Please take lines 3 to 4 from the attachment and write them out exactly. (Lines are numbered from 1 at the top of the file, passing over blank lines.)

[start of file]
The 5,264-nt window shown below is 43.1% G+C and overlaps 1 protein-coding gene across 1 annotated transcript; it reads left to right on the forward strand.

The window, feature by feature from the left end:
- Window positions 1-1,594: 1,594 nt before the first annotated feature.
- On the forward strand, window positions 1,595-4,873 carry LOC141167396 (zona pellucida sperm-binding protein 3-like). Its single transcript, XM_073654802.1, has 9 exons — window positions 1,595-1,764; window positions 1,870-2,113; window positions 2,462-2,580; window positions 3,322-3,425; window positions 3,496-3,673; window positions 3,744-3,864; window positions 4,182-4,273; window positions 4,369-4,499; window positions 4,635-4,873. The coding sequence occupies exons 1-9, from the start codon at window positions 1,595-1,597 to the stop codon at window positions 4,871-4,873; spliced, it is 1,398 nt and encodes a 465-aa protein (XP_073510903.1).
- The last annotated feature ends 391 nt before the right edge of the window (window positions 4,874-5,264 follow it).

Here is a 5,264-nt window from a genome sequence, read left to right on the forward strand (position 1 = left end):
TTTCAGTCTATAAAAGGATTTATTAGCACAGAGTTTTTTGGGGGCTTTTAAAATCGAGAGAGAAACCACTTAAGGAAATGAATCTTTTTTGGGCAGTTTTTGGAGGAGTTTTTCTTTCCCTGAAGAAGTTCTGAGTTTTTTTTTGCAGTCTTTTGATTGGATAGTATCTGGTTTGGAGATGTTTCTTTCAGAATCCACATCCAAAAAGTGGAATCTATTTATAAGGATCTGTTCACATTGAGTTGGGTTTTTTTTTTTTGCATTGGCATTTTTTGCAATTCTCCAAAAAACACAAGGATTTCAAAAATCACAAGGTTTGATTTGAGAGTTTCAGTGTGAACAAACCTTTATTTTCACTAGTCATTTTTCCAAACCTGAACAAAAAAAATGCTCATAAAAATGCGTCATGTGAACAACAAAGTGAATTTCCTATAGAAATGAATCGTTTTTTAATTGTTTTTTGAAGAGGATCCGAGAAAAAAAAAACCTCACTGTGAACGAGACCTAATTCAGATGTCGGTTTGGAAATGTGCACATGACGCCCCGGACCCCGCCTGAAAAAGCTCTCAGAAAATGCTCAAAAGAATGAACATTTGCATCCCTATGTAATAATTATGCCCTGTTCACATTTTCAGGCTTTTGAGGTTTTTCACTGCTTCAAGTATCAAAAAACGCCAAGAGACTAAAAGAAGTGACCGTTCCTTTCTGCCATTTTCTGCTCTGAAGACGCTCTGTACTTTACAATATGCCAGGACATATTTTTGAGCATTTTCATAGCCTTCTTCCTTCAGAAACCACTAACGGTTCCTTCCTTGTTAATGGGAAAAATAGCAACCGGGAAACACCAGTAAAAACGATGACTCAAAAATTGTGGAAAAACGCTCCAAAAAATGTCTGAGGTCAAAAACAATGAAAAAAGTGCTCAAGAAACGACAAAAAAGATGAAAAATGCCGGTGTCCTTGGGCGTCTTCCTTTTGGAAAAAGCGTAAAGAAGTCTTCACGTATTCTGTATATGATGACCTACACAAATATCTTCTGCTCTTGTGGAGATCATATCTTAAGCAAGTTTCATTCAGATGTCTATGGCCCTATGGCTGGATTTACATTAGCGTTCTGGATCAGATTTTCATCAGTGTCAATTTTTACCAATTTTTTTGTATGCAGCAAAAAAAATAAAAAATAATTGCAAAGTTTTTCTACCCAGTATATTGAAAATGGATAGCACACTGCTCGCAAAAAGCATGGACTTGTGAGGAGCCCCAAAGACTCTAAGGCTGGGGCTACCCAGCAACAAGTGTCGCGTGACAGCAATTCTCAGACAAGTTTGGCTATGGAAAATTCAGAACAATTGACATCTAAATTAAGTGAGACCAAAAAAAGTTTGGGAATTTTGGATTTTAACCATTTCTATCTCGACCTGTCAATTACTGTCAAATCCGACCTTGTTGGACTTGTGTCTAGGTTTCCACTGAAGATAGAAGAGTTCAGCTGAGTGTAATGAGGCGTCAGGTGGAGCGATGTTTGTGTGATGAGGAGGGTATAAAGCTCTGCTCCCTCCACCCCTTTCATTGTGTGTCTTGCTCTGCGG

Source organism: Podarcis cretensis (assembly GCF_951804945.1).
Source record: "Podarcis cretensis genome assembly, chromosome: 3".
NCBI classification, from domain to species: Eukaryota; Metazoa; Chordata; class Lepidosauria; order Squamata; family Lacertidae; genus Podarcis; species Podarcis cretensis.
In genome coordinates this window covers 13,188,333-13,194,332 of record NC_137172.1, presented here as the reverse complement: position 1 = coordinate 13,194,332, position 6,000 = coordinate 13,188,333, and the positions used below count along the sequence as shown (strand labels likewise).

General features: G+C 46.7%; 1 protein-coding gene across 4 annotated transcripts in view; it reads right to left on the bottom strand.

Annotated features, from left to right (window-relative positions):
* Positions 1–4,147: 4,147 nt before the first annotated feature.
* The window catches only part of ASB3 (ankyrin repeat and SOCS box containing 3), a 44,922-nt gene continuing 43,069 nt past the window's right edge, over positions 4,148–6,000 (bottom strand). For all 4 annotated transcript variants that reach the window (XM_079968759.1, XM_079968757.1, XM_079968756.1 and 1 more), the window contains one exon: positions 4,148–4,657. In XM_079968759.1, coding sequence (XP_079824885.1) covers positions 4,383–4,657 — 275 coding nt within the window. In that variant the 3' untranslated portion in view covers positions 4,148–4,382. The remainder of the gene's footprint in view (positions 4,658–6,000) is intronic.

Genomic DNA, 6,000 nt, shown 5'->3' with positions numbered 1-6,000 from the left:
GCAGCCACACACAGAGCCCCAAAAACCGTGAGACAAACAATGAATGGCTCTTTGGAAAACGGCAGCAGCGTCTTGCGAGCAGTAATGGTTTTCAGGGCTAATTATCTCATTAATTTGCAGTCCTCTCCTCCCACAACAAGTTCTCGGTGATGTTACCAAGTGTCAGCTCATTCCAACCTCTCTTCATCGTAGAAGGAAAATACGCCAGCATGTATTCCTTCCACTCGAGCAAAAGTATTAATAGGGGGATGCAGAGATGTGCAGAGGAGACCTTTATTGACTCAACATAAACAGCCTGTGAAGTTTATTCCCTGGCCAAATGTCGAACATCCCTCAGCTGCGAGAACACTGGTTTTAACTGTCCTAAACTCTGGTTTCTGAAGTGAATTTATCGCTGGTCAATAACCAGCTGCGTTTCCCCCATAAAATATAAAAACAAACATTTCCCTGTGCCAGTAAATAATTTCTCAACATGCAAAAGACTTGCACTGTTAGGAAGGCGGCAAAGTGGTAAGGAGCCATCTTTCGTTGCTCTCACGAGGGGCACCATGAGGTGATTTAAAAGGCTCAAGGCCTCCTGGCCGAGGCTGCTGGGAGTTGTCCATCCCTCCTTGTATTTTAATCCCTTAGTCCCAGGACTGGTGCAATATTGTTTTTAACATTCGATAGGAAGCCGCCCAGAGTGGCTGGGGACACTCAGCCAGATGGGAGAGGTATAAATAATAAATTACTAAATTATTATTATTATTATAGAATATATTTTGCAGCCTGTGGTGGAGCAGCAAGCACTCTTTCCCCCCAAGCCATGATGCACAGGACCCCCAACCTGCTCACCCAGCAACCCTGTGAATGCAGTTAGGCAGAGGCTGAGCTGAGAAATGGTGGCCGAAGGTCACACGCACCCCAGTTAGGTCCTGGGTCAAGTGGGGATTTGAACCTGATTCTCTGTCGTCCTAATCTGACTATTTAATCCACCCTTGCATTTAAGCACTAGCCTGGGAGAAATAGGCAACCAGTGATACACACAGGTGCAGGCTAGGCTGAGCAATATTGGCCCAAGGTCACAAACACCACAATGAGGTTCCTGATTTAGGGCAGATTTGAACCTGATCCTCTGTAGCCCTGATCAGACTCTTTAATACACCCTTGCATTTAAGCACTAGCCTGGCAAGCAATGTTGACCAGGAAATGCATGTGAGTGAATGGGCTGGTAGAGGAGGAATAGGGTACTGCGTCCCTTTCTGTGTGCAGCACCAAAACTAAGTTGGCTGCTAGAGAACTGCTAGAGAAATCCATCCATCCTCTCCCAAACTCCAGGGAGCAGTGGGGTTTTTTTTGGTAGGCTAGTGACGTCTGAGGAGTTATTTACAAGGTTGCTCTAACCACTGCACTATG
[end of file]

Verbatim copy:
- Window positions 1-1,594: 1,594 nt before the first annotated feature.
- On the forward strand, window positions 1,595-4,873 carry LOC141167396 (zona pellucida sperm-binding protein 3-like). Its single transcript, XM_073654802.1, has 9 exons — window positions 1,595-1,764; window positions 1,870-2,113; window positions 2,462-2,580; window positions 3,322-3,425; window positions 3,496-3,673; window positions 3,744-3,864; window positions 4,182-4,273; window positions 4,369-4,499; window positions 4,635-4,873. The coding sequence occupies exons 1-9, from the start codon at window positions 1,595-1,597 to the stop codon at window positions 4,871-4,873; spliced, it is 1,398 nt and encodes a 465-aa protein (XP_073510903.1).